Celtic Blue Cheese##Photo provided

Canadian Cream of the Crop

Best-in-Show comes from northerly neighbor

By Christine Hyatt

For the first time in the 30-year history of the American Cheese Society’s annual competition, “Best in Show” for North America was not from the U.S., but from our neighbor: Canada.

Cheese Chick

Christine Hyatt promotes the wonders of fine cheese through food writing, recipe creation, food photography and video. Connect with her on Facebook or Twitter @cheesechick1.

After 19 teams of judges reviewed a competitive field of 1,779 products submitted by 267 companies in the rigorous two-day judging, Celtic Blue Reserve from Glengarry Fine Cheese in Lancaster, Ontario, was crowned the ultimate winner.

A tie for second “Best in Show” was awarded to two Wisconsin cheeses: Standard Market cave-aged Chandoka from LaClare Farms — the cheesemaker Katie (Hedrich) Fuhrmann was previously featured in OWP — and Grand Cru Reserve from Roth Cheese. Third place went to Harbison — 2013 “Best of Show” winner — crafted by Cellars of Jasper Hill in Vermont.


Glengarry cheesemaker Margaret Peters-Morris, also an author and a longtime leader in the Canadian cheese community, proudly mentors aspiring artisans throughout North America — and the world — through her books, consulting and cheese supply company.

Celtic Blue springs from Morris’ self-declared competitive nature. In 2013, Celtic Blue, the slightly younger version of this year’s winner, took home a third in its category.

 “I knew Celtic Blue was good but there was room for improvement,” she says. “I wanted to have a cheese that would win, so I said, I think we have to add some cream to this recipe to kick it up a bit.”

Morris and fellow cheesemaker Wilma Klein-Swormink tweaked the recipe with success. The resulting cheese is immensely satisfying in the tradition of English Stilton and French Fourme d’Ambert.

Her instincts were spot on and the creamy wheel, aged just a bit longer than its predecessor, sailed to the top of its category. The resulting cheese melts on the palate like a fine chocolate with beautifully balanced notes of blue, salt, cream and sweetness that linger on the tongue.

Morris recommends pairing blue cheese with a zippy Moscato in the warmer summer months. She likes the sweet, fruity notes and slight fizz to refresh the taste buds.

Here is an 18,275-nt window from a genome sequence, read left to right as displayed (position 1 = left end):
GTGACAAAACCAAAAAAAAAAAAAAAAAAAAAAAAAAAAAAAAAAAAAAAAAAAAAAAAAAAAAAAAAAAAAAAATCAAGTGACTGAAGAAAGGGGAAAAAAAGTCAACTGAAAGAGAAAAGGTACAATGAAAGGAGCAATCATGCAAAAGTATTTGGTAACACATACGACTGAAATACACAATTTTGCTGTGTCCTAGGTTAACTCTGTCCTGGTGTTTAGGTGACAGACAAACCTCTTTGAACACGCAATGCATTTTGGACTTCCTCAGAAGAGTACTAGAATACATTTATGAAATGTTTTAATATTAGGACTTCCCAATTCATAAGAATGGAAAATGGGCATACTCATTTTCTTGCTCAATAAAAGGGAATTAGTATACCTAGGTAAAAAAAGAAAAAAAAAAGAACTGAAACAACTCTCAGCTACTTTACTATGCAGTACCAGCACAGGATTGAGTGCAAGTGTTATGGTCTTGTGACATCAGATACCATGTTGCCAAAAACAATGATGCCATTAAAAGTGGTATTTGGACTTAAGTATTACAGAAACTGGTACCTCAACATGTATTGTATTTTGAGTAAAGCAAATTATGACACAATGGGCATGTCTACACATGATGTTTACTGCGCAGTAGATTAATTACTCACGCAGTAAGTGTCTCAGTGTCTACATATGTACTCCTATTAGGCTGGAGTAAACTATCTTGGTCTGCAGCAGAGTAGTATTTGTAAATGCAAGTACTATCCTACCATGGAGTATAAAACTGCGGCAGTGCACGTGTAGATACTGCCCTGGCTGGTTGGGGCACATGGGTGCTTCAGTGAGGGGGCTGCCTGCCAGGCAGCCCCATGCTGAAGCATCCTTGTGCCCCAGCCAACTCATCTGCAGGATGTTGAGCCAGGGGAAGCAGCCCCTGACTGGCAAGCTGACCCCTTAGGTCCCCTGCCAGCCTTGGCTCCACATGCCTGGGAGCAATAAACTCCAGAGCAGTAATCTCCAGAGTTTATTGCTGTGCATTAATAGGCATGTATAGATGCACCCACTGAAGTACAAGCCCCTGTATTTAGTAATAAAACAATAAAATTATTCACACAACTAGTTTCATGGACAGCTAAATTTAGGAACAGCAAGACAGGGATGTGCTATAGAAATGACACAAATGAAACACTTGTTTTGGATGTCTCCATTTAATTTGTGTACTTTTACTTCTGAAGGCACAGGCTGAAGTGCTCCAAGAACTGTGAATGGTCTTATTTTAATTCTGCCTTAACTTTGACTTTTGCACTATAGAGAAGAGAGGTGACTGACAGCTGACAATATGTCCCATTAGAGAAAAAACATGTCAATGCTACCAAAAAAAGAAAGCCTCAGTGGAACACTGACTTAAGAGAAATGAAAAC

Though Morris and Klein-Swormink have been making cheese together since 1991, Celtic Blue is relatively new in their repertoire. She started producing this rich, delicious blue just two years ago. Morris makes the winning cheese with milk from a single herd of Brown Swiss cows living on her family’s dairy pastures only three miles from the creamery.

Her path to cheesemaking has been an organic one. The daughter of a dairy farmer whose early career involved work with a fine food importer, she saw how much superior cheese Canada brought in from the EU, and it looked like an grand opportunity.

Using milk from her families’ herd, she began experimenting with cheesemaking in the ’90s while keeping meticulous notes. “I worked with specific types of cultures and became proficient at it,” she says, before publishing a book on the subject “The Cheesemaker’s Manual” in 2000.

“In the last 20 years, we’ve made big strides commercially and with our own business, developing the supply side to look after this market, which was not very well served in the area of farmstead and home cheesemaking supply.” Her company, Glengarry Cheesemaking Supply, filled this gap and she quickly became the go-to expert.

At the same time, she helped people move beyond cheddar, encouraging them to make other varieties of cheese with their milk. “If you have a good procedure and give the cheesemakers some confidence and know-how, it works,” she says.

Celtic Blue Reserve was mighty tasty and, unfortunately, unless you are traveling to Ontario, perhaps for the Great Canadian Cheese Festival held in early June in Prince Edward County, Ontario, you’ll have to take my word for it.

Morris and her team are accelerating production, but, at least for now, there is very little of this special cheese to go around and most of her production remains in Canada. She’s eyeing key cheese cities in the U.S. for export soon, so stay tuned.

You can, however, taste award-winning cheese from Oregon. In total, the state’s cheesemakers took home 17 ribbons.

The ripples of Morris’ mentorship have traveled far and wide. Local cheesemaker Sarah Marcus, of Briar Rose Creamery in Dundee, received a first place for her Goat Milk Feta — a modified version of the feta recipe found in Morris’ book. Briar Rose Carena scored a second place in the competitive Aged Goat Cheese category.

Others did quite well, too. See side bar on page 22 for all Oregon winners.

Congrats to all, near and far, earned ribbons at this year’s judging and competition.

TOP: Celtic Blue. ABOVE: Margaret Peters-Morris (right) and Wilma Klein-Swormink accept the Global Supreme Champion Award in 2013 in Somerset, UK, for their Lankaaster Aged Loaf; Celtic Blue took a bronze at this competition.


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